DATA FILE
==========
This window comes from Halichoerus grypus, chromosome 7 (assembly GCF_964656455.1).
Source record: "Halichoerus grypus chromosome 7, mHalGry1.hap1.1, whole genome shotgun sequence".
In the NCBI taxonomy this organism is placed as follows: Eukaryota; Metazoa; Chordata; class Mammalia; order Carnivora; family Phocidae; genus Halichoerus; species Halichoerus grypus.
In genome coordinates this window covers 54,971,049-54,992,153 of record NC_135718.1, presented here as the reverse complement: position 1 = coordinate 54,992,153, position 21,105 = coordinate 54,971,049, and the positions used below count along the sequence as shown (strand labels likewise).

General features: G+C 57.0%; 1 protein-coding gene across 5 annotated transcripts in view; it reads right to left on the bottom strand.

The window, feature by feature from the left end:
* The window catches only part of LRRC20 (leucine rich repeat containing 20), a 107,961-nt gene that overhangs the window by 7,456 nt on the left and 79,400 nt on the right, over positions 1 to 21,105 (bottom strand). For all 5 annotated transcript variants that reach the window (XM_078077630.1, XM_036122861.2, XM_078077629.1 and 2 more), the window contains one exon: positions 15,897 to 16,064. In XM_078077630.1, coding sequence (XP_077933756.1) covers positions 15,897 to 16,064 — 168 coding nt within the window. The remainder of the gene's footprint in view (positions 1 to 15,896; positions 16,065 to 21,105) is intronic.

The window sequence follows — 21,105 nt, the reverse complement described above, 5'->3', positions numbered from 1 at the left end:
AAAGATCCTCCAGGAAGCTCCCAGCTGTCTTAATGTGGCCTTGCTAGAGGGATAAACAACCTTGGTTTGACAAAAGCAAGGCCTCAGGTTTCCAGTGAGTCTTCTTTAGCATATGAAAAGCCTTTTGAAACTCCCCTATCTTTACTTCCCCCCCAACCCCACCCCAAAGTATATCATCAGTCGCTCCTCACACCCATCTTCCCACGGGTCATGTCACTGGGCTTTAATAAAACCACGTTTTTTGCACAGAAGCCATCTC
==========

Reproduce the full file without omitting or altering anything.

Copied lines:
This window comes from Halichoerus grypus, chromosome 7 (assembly GCF_964656455.1).
Source record: "Halichoerus grypus chromosome 7, mHalGry1.hap1.1, whole genome shotgun sequence".
In the NCBI taxonomy this organism is placed as follows: Eukaryota; Metazoa; Chordata; class Mammalia; order Carnivora; family Phocidae; genus Halichoerus; species Halichoerus grypus.
In genome coordinates this window covers 54,971,049-54,992,153 of record NC_135718.1, presented here as the reverse complement: position 1 = coordinate 54,992,153, position 21,105 = coordinate 54,971,049, and the positions used below count along the sequence as shown (strand labels likewise).

General features: G+C 57.0%; 1 protein-coding gene across 5 annotated transcripts in view; it reads right to left on the bottom strand.

The window, feature by feature from the left end:
* The window catches only part of LRRC20 (leucine rich repeat containing 20), a 107,961-nt gene that overhangs the window by 7,456 nt on the left and 79,400 nt on the right, over positions 1 to 21,105 (bottom strand). For all 5 annotated transcript variants that reach the window (XM_078077630.1, XM_036122861.2, XM_078077629.1 and 2 more), the window contains one exon: positions 15,897 to 16,064. In XM_078077630.1, coding sequence (XP_077933756.1) covers positions 15,897 to 16,064 — 168 coding nt within the window. The remainder of the gene's footprint in view (positions 1 to 15,896; positions 16,065 to 21,105) is intronic.

The window sequence follows — 21,105 nt, the reverse complement described above, 5'->3', positions numbered from 1 at the left end:
AAAGATCCTCCAGGAAGCTCCCAGCTGTCTTAATGTGGCCTTGCTAGAGGGATAAACAACCTTGGTTTGACAAAAGCAAGGCCTCAGGTTTCCAGTGAGTCTTCTTTAGCATATGAAAAGCCTTTTGAAACTCCCCTATCTTTACTTCCCCCCCAACCCCACCCCAAAGTATATCATCAGTCGCTCCTCACACCCATCTTCCCACGGGTCATGTCACTGGGCTTTAATAAAACCACGTTTTTTGCACAGAAGCCATCTC